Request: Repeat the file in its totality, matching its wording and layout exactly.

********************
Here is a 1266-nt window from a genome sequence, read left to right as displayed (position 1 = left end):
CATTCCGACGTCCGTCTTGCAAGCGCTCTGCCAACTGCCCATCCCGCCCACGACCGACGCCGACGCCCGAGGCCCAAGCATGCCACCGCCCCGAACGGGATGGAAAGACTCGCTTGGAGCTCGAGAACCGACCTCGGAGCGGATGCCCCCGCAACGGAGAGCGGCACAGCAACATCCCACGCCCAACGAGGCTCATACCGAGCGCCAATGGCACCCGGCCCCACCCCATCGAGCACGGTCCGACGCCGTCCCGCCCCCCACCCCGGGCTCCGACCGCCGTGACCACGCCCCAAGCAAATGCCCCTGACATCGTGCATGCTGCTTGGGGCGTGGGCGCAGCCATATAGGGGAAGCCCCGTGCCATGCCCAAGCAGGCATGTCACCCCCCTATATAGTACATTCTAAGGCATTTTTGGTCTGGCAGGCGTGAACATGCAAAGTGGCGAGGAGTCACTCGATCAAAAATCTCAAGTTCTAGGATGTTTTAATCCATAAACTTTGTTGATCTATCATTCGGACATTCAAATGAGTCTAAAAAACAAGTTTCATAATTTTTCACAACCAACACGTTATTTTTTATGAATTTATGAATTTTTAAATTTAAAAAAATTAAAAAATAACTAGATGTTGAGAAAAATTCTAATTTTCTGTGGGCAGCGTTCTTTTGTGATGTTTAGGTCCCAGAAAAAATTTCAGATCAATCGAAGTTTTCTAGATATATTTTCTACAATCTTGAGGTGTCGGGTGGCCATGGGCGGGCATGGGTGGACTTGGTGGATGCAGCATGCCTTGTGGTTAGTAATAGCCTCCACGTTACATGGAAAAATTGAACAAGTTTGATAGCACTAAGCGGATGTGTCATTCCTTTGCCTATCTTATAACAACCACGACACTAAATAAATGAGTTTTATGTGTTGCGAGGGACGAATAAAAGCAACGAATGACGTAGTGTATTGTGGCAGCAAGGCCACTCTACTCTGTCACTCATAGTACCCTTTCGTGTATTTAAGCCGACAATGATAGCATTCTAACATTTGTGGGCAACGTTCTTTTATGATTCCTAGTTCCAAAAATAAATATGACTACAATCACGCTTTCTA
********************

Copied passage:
Here is a 1266-nt window from a genome sequence, read left to right as displayed (position 1 = left end):
CATTCCGACGTCCGTCTTGCAAGCGCTCTGCCAACTGCCCATCCCGCCCACGACCGACGCCGACGCCCGAGGCCCAAGCATGCCACCGCCCCGAACGGGATGGAAAGACTCGCTTGGAGCTCGAGAACCGACCTCGGAGCGGATGCCCCCGCAACGGAGAGCGGCACAGCAACATCCCACGCCCAACGAGGCTCATACCGAGCGCCAATGGCACCCGGCCCCACCCCATCGAGCACGGTCCGACGCCGTCCCGCCCCCCACCCCGGGCTCCGACCGCCGTGACCACGCCCCAAGCAAATGCCCCTGACATCGTGCATGCTGCTTGGGGCGTGGGCGCAGCCATATAGGGGAAGCCCCGTGCCATGCCCAAGCAGGCATGTCACCCCCCTATATAGTACATTCTAAGGCATTTTTGGTCTGGCAGGCGTGAACATGCAAAGTGGCGAGGAGTCACTCGATCAAAAATCTCAAGTTCTAGGATGTTTTAATCCATAAACTTTGTTGATCTATCATTCGGACATTCAAATGAGTCTAAAAAACAAGTTTCATAATTTTTCACAACCAACACGTTATTTTTTATGAATTTATGAATTTTTAAATTTAAAAAAATTAAAAAATAACTAGATGTTGAGAAAAATTCTAATTTTCTGTGGGCAGCGTTCTTTTGTGATGTTTAGGTCCCAGAAAAAATTTCAGATCAATCGAAGTTTTCTAGATATATTTTCTACAATCTTGAGGTGTCGGGTGGCCATGGGCGGGCATGGGTGGACTTGGTGGATGCAGCATGCCTTGTGGTTAGTAATAGCCTCCACGTTACATGGAAAAATTGAACAAGTTTGATAGCACTAAGCGGATGTGTCATTCCTTTGCCTATCTTATAACAACCACGACACTAAATAAATGAGTTTTATGTGTTGCGAGGGACGAATAAAAGCAACGAATGACGTAGTGTATTGTGGCAGCAAGGCCACTCTACTCTGTCACTCATAGTACCCTTTCGTGTATTTAAGCCGACAATGATAGCATTCTAACATTTGTGGGCAACGTTCTTTTATGATTCCTAGTTCCAAAAATAAATATGACTACAATCACGCTTTCTA